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New Medicare drug coverage makes debut

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Starting Saturday, insurance companies can market a historic new drug benefit to Medicare recipients.

All Americans on Medicare will be eligible for the drug coverage, regardless of income. The sign-up period doesn't begin until Nov. 15, but companies offering plans in cooperation with Medicare can begin educating and selling seniors on their versions on Saturday.

During this information period, the nation's 42 million Medicare recipients can expect to be deluged with an array of complicated choices for the new benefit, called Part D.

This is the first time that recipients of traditional Medicare can get most drugs covered without enrolling in a Medicare Advantage HMO option.

But the new benefit program will pay only a portion of a recipient's drug expenses. And the benefit will come at a cost: Premiums will average $32 a month. The actual amount will vary, as each insurance company will set its own charges and benefit packages. Some will offer lower co-pays but charge higher premiums.

Enrollment is voluntary. Seniors who don't sign up by May 15 but later decide they want the coverage will face penalties in the form of higher premiums.

Seniors will have to sort through competing benefit plans and decide which will save them the most and cover the drugs they take.

Some key features:

*The new benefit begins Jan. 1. Most of the drug-coverage

costs are paid by the federal government through private insurers.

*The coverage is not based on income. Anyone on Medicare can enroll, but the poor will be eligible for subsidies to cover out-of-pocket expenses, including premiums, co-payments and deductibles. An estimated 14 million seniors, one-third of the Medicare population, will be eligible for additional aid in 2006.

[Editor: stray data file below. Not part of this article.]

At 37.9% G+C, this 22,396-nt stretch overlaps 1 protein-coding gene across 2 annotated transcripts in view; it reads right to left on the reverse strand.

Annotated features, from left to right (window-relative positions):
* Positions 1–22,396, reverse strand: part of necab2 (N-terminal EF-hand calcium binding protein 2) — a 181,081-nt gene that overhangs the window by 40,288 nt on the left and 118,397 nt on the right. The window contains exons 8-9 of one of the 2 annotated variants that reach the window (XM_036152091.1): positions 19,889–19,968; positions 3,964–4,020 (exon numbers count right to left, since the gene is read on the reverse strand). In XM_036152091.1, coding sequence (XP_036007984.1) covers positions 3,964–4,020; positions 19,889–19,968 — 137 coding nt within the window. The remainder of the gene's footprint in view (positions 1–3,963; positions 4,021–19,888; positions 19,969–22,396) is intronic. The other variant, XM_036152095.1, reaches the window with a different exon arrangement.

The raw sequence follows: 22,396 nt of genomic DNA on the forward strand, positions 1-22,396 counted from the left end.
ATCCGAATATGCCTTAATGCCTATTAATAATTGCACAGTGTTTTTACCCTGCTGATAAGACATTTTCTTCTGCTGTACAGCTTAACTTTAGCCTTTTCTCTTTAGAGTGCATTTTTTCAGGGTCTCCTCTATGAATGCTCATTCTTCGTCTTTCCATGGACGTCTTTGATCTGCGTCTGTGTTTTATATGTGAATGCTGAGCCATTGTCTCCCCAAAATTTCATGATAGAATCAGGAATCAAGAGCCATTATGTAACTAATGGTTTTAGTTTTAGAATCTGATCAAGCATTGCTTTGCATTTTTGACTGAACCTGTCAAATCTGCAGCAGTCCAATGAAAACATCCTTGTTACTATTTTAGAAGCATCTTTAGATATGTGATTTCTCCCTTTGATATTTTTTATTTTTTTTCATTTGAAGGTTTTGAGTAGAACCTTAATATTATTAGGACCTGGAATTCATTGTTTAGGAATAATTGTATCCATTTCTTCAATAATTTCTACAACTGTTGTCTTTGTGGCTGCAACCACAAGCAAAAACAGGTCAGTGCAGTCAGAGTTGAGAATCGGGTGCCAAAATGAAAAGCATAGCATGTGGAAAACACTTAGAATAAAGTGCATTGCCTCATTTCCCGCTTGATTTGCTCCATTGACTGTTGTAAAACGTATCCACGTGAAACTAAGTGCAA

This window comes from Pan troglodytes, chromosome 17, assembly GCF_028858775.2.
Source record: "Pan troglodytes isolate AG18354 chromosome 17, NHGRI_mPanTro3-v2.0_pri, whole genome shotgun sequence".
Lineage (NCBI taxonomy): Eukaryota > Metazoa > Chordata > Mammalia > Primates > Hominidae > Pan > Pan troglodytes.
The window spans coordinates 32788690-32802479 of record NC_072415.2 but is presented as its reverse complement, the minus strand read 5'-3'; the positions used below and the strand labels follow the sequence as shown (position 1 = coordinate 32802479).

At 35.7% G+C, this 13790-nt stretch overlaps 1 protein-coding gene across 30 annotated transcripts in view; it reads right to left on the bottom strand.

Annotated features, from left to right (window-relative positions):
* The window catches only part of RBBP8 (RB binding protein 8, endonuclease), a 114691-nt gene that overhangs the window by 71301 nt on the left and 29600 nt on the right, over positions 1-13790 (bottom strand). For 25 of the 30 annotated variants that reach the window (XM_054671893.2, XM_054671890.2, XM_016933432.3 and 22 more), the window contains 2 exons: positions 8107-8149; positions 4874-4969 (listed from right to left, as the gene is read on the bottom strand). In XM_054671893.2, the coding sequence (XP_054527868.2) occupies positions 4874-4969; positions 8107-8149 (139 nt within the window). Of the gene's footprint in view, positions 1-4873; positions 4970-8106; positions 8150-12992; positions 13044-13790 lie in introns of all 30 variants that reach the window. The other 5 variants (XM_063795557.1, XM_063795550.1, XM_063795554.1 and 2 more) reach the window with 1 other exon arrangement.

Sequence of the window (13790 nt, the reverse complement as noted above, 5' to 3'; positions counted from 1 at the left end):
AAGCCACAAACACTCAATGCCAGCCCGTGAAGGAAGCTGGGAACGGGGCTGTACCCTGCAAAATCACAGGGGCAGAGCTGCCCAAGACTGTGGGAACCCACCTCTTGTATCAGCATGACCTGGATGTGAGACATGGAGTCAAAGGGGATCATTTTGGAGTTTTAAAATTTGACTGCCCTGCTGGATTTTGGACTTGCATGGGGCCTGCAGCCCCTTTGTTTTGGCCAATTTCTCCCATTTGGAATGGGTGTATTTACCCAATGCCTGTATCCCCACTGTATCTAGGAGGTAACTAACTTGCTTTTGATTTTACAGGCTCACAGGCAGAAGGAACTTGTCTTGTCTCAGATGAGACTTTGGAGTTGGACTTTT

Although the average monthly premium will be $32 in 2006, insurance plans can offer cheaper rates to attract seniors, and many will. They can also offer higher-cost options with greater benefits. In most states, basic plans costing as little as $20 a month will be available.

*Those who have drug coverage now with their employers' retiree policies can keep that coverage as long as it is as good as the basic Part D benefit.

*Some seniors already get drugs covered through non-traditional Medicare programs known as Medicare Advantage. These are like HMOs that include drug coverage with other health care. They will continue to be available and will be expanded.

*The amount of savings depends on how much an individual spends on prescription medicines each year.

*Low-income seniors may qualify for bigger savings. For those who qualify, the federal government will pay 85% to 100% of their costs. Poorer seniors will have more of their costs covered.

To qualify for this additional savings, seniors must have incomes of less than $14,355 for individuals and $19,245 for couples, and limited assets. Savings, investments and real estate other than a home must be worth not more than $11,500 for individuals and $23,000 for couples.

Seniors who receive Medicaid or Supplemental Security Income payments and are on Medicare will automatically qualify for the additional savings, including subsidies to help pay premiums.

*Not every private plan will cover every drug. Seniors will need to examine the list of covered drugs for each insurance plan they are considering and compare it with their prescriptions. Some plans may exclude certain brand-name drugs while covering cheaper generic substitutes.

*Ten companies will offer Part D plans nationwide. In addition, many companies will offer competing plans in certain states.

*When ready to sign up, seniors can do so in several ways. They can enroll on paper with the company they have chosen or by going to that company's website. Or, they can sign up at Medicare's website, Or, they can sign up by phone by calling 800-MEDICARE (1-800-633-4227).

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© Copyright 2004 USA TODAY, a division of Gannett Co. Inc.

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